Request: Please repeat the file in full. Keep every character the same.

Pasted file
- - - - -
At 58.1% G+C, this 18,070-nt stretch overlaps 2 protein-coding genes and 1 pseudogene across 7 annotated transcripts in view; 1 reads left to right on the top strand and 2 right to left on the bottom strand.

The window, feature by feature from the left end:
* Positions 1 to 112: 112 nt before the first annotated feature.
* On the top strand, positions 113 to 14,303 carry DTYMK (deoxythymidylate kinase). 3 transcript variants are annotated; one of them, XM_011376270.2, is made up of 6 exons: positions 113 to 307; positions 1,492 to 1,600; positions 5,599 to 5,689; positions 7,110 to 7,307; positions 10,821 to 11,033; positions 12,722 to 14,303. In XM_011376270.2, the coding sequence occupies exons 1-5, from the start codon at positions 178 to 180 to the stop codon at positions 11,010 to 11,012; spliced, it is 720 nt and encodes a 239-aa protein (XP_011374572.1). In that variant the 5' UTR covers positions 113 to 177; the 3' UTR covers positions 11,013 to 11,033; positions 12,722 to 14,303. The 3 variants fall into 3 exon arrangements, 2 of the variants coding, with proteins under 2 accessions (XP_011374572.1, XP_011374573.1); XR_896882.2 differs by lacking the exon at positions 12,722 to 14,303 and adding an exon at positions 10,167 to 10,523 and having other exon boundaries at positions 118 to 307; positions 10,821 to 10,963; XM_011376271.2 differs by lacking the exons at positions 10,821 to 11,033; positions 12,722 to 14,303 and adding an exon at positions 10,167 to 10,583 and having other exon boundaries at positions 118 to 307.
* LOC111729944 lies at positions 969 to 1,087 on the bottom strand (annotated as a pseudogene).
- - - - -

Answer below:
At 58.1% G+C, this 18,070-nt stretch overlaps 2 protein-coding genes and 1 pseudogene across 7 annotated transcripts in view; 1 reads left to right on the top strand and 2 right to left on the bottom strand.

The window, feature by feature from the left end:
* Positions 1 to 112: 112 nt before the first annotated feature.
* On the top strand, positions 113 to 14,303 carry DTYMK (deoxythymidylate kinase). 3 transcript variants are annotated; one of them, XM_011376270.2, is made up of 6 exons: positions 113 to 307; positions 1,492 to 1,600; positions 5,599 to 5,689; positions 7,110 to 7,307; positions 10,821 to 11,033; positions 12,722 to 14,303. In XM_011376270.2, the coding sequence occupies exons 1-5, from the start codon at positions 178 to 180 to the stop codon at positions 11,010 to 11,012; spliced, it is 720 nt and encodes a 239-aa protein (XP_011374572.1). In that variant the 5' UTR covers positions 113 to 177; the 3' UTR covers positions 11,013 to 11,033; positions 12,722 to 14,303. The 3 variants fall into 3 exon arrangements, 2 of the variants coding, with proteins under 2 accessions (XP_011374572.1, XP_011374573.1); XR_896882.2 differs by lacking the exon at positions 12,722 to 14,303 and adding an exon at positions 10,167 to 10,523 and having other exon boundaries at positions 118 to 307; positions 10,821 to 10,963; XM_011376271.2 differs by lacking the exons at positions 10,821 to 11,033; positions 12,722 to 14,303 and adding an exon at positions 10,167 to 10,583 and having other exon boundaries at positions 118 to 307.
* LOC111729944 lies at positions 969 to 1,087 on the bottom strand (annotated as a pseudogene).